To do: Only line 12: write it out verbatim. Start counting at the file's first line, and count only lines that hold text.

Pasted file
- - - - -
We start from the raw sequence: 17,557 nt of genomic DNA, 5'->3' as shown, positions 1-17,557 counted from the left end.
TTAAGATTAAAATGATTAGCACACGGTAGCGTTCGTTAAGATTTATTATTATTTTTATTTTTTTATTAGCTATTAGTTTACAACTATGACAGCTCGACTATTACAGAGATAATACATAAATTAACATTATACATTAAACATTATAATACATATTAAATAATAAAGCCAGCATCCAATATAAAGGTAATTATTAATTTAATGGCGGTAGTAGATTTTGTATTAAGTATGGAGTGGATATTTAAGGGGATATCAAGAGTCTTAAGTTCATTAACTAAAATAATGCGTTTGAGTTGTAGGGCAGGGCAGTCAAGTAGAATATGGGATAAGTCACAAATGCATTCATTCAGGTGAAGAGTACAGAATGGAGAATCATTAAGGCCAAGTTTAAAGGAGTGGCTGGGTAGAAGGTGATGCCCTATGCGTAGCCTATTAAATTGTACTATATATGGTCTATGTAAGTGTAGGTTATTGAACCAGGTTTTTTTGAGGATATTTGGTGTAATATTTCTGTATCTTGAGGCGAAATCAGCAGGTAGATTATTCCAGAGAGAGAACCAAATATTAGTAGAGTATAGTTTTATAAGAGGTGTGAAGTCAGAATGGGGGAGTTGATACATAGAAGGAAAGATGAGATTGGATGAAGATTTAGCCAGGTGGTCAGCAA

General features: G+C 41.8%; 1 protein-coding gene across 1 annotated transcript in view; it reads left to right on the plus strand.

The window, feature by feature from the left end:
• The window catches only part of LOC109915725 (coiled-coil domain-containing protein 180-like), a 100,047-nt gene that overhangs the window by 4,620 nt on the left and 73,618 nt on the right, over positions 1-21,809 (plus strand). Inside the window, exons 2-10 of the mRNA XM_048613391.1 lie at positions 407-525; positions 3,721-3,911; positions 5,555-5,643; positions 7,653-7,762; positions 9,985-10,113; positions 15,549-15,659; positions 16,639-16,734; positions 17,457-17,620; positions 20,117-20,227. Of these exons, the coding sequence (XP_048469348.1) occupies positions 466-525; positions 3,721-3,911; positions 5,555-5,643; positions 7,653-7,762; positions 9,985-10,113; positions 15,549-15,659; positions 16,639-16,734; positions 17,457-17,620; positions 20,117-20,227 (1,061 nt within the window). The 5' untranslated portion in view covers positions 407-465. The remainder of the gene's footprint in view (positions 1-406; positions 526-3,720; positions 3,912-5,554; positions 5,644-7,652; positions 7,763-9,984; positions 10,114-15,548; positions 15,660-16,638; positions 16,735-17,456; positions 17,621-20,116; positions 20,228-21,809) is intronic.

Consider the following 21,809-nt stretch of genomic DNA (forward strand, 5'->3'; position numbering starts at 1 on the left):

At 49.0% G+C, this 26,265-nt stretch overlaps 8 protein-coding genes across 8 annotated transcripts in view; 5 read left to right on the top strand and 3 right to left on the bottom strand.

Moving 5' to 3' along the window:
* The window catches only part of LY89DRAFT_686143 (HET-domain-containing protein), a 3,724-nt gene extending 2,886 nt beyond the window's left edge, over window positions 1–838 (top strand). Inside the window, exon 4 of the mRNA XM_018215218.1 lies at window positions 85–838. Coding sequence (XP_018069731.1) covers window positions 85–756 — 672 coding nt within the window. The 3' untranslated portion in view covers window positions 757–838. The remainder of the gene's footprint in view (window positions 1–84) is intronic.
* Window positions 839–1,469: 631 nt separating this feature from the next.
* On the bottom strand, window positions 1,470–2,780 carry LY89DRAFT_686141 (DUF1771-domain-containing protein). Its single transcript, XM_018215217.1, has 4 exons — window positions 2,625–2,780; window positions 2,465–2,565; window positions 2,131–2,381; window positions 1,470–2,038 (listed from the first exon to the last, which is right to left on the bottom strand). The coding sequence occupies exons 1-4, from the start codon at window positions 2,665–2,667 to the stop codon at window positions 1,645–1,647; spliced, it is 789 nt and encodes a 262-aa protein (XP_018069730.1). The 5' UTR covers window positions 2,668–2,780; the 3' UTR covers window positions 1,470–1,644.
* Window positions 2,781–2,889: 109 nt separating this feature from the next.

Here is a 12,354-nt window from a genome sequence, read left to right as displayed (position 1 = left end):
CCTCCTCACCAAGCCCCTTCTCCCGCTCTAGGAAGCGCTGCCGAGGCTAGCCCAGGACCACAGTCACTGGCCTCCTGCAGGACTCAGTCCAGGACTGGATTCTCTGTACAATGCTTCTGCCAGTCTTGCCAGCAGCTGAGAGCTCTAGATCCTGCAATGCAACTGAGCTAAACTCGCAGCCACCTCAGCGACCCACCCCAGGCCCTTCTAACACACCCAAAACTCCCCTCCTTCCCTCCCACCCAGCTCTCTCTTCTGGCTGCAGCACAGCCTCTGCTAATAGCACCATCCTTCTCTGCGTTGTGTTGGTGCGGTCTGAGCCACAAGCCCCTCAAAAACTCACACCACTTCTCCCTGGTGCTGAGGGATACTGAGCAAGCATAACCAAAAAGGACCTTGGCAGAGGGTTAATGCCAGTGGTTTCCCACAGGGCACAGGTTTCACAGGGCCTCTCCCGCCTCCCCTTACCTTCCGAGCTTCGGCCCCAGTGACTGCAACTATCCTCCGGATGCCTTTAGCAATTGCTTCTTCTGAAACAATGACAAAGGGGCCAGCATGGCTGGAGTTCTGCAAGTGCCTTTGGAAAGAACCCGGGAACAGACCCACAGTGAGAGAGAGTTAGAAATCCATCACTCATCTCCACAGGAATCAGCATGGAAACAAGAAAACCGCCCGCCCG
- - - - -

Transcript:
* Window positions 2,781–2,889: 109 nt separating this feature from the next.